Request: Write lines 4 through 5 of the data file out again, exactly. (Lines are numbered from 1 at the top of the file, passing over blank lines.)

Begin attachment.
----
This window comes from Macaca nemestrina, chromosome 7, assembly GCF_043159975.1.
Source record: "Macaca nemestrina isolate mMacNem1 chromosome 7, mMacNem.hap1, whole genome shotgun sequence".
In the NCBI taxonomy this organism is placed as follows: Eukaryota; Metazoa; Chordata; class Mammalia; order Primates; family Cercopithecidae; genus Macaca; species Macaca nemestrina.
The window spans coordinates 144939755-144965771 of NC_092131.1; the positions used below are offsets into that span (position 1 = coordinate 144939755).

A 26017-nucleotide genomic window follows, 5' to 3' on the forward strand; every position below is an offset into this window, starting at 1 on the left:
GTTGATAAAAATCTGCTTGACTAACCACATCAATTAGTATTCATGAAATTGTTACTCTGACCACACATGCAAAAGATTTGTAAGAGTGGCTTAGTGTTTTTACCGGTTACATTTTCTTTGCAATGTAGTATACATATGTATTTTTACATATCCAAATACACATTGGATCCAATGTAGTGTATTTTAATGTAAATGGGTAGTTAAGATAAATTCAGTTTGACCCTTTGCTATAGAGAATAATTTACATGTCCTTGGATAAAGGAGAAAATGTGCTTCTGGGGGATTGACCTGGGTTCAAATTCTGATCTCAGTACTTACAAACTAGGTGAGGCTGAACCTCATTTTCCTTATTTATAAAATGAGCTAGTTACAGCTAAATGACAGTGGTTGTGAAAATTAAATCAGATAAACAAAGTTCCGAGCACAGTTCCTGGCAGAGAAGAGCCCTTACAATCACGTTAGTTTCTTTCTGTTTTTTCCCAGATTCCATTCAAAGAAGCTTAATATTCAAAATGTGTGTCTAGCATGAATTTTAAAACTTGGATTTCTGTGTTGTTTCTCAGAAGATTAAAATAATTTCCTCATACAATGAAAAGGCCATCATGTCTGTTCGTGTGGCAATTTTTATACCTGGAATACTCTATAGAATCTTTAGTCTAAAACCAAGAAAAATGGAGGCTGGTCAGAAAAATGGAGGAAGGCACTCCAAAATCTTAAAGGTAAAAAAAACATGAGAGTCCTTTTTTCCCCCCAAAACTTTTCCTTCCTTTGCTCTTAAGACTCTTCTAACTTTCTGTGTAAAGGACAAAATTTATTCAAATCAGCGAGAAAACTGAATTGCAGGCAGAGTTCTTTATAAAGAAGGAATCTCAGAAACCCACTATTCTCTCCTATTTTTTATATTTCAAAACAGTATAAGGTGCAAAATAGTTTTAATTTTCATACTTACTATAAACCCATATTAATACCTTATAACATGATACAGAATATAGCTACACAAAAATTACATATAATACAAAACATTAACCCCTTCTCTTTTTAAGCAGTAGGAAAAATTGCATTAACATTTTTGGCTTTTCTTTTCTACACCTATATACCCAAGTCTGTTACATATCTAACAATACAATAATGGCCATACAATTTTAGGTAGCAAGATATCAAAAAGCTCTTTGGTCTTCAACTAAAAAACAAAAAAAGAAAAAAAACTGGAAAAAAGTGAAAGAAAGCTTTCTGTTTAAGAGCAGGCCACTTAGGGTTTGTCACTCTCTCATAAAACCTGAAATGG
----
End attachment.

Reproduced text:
The window spans coordinates 144939755-144965771 of NC_092131.1; the positions used below are offsets into that span (position 1 = coordinate 144939755).

A 26017-nucleotide genomic window follows, 5' to 3' on the forward strand; every position below is an offset into this window, starting at 1 on the left: